The second generation version of the Mazda CX-5 mid-sized SUV has been lightly improved, with mild hybrid tech added to the petrol engine range, delivering improved economy and lower emissions. As before, this model represents a good compromise between a Nissan Qashai-style family Crossover and a Toyota RAV4-style SUV. It does this by offering good driving dynamics, efficient running costs and decent practicality. This may not be the first car you consider in this sector, but try one and you might just think it to be the best.
The CX-5 has proved to be a crucial car for Mazda. Launched in 2012 relatively early on in the current craze for mid-sized SUV and Crossover models, it’s since sold prodigiously. To the point where this model line now accounts for a quarter of all the Japanese brand’s global sales. Over 1.5 million CX-5s have been sold worldwide, with 32,000 examples having found UK owners.
Will those people continue to like this updated second generation version, now usefully revised? It’ll be interesting to see. There’s 24v Mazda M Hybrid mild-hybrid technology across all the petrol models and range of fresh higher-value trim designations. All of which this car will need to stay competitive in the face of crowded competition for sales of cars of this kind. Let’s judge this Mazda on its merits.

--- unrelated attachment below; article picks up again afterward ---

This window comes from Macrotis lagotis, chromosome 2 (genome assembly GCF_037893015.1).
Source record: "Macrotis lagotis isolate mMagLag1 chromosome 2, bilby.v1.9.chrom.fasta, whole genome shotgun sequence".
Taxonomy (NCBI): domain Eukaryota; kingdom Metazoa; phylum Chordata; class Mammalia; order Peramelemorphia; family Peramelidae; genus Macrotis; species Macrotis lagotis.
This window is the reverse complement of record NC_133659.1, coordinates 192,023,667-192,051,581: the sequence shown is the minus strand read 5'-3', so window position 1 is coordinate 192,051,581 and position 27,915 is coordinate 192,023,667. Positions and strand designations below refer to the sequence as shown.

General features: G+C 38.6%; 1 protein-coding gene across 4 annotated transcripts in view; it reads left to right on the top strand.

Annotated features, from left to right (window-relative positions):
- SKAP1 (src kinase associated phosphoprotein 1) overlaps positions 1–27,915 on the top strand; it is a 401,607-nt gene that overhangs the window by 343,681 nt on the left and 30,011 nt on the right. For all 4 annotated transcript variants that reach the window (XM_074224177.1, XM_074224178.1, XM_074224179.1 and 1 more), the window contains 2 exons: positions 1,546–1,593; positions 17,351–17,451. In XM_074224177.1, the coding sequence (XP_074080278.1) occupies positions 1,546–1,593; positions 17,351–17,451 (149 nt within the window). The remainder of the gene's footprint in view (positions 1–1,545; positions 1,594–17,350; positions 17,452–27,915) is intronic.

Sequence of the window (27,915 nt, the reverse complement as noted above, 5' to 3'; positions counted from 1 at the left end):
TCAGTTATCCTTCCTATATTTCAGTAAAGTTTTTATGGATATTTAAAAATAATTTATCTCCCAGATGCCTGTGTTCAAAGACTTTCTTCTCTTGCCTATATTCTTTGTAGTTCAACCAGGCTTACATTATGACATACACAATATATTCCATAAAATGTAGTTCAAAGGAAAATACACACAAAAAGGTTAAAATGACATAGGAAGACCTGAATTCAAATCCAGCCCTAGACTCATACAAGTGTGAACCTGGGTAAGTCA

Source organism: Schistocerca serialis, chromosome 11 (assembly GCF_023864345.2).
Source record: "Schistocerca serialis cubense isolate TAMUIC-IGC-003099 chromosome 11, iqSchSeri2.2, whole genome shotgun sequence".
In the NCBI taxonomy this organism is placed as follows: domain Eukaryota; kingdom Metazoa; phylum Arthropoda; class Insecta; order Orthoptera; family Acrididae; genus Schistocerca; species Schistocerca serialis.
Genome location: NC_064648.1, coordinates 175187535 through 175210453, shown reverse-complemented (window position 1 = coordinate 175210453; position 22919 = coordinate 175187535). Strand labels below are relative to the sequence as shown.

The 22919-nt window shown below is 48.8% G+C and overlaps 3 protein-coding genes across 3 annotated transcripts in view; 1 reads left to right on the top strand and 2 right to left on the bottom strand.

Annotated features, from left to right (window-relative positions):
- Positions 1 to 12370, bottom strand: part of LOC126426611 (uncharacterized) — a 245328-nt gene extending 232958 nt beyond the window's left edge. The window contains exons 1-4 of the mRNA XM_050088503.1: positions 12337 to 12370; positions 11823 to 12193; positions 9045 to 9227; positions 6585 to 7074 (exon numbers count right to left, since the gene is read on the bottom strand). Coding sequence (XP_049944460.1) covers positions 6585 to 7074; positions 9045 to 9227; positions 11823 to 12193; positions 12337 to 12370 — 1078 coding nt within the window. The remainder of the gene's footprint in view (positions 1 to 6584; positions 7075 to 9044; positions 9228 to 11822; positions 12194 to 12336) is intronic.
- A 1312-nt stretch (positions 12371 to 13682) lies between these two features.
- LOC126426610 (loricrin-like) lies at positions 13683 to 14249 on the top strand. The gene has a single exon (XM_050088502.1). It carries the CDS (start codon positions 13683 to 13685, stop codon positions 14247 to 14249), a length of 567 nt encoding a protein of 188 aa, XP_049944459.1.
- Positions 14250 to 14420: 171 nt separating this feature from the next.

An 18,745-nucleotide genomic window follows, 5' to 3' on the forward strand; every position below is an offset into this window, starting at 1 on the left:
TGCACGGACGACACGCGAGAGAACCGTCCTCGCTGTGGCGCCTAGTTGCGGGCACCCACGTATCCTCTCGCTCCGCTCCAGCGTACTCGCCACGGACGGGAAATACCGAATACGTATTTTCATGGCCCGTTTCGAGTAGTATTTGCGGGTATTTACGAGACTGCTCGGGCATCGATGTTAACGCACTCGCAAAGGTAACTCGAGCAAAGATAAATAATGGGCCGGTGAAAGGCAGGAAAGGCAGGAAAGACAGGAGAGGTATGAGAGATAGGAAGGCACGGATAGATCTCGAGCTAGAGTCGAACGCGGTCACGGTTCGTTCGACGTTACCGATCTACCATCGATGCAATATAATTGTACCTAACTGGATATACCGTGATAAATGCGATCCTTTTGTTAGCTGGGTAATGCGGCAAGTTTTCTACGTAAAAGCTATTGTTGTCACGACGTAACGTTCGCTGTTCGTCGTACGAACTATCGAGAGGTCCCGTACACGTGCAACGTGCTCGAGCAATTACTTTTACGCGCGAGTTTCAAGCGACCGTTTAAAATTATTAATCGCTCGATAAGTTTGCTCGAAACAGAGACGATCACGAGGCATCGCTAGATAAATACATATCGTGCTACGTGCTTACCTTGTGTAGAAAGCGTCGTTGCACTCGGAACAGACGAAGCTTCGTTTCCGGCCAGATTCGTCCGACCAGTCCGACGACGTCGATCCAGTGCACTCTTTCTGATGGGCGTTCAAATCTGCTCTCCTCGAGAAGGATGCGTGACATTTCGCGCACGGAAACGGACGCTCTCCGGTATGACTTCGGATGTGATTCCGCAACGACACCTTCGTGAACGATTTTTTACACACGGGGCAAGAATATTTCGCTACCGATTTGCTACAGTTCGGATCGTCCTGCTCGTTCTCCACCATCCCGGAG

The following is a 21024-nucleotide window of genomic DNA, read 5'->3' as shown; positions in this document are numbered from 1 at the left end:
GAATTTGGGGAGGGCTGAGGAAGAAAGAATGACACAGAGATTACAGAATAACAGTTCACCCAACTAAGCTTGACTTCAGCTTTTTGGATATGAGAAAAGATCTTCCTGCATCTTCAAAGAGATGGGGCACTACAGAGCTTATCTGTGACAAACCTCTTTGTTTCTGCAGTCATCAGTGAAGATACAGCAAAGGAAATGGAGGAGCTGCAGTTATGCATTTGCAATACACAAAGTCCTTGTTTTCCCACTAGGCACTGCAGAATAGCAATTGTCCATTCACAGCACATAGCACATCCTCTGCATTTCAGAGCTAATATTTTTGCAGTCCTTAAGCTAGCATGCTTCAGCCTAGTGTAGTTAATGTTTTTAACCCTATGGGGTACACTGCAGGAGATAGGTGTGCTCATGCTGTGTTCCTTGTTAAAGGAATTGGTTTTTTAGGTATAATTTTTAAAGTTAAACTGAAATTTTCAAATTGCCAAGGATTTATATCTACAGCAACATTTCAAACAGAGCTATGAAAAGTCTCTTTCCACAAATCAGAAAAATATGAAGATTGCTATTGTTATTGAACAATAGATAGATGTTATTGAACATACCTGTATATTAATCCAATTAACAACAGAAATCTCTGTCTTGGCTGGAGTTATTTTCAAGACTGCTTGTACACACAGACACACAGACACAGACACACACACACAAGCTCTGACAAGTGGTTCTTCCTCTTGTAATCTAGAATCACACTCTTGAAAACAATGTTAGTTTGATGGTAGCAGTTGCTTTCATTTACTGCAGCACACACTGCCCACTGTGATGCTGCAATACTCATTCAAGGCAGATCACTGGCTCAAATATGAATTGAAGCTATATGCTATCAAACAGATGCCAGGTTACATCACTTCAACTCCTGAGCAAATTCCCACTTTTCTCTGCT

The Mazda CX-5 Driving Experience
Let’s cover what’s different with the lightly revised CX-5. The main change is the addition of 24v Mazda M Hybrid mild hybrid technology to the petrol engines. Which now both feature a cylinder deactivation system. There are two petrol powerplants on offer. In recent times, this engine has recently gained what Mazda calls ‘steering vibration counter-measures’. You can have a petrol-powered CX-5 that does have AWD. Though its a 2.5-litre 194PS SKYACTIV-G powerplant at the top of the range, which only comes in 4×4 form. As before, this diesel engine is offered with either 150 or 184PS forms, can be specified with auto transmission and (in 184PS form) with AWD.
A recent addition to the range is ‘Mazda Intelligent Drive select’ (‘Mi-Drive’). This enables the driver to select the most appropriate drive mode with one touch of a switch. Some model grades equipped with i-Activ AWD further benefit from an Off-Road Mode. This mode makes driving feel more natural on un-made and slippery surfaces. Mazda’s next generation of Skyactiv-Vehicle Architecture has now been applied to this mid-sized SUV. Further evolving the bodyshell, suspension and seats to enhance ride comfort and reduce fatigue. The brand also claims that road noise has been greatly reduced in more recent versions of this model. Particularly when driving on rough surfaces such as gravel.
Like many new-era Mazdas, this one’s a product of the company’s ‘Jinba-Ittai’ ‘car-and-driver-as-one’ philosophy. The philosophy being to deliver more focused levels of driver engagement and comfort. Further helping in this regard is a ‘GVC’ ‘G-Vectoring Control’ torque vectoring system that transfers traction to the wheel most needing it when you’re going at speed through tight corners.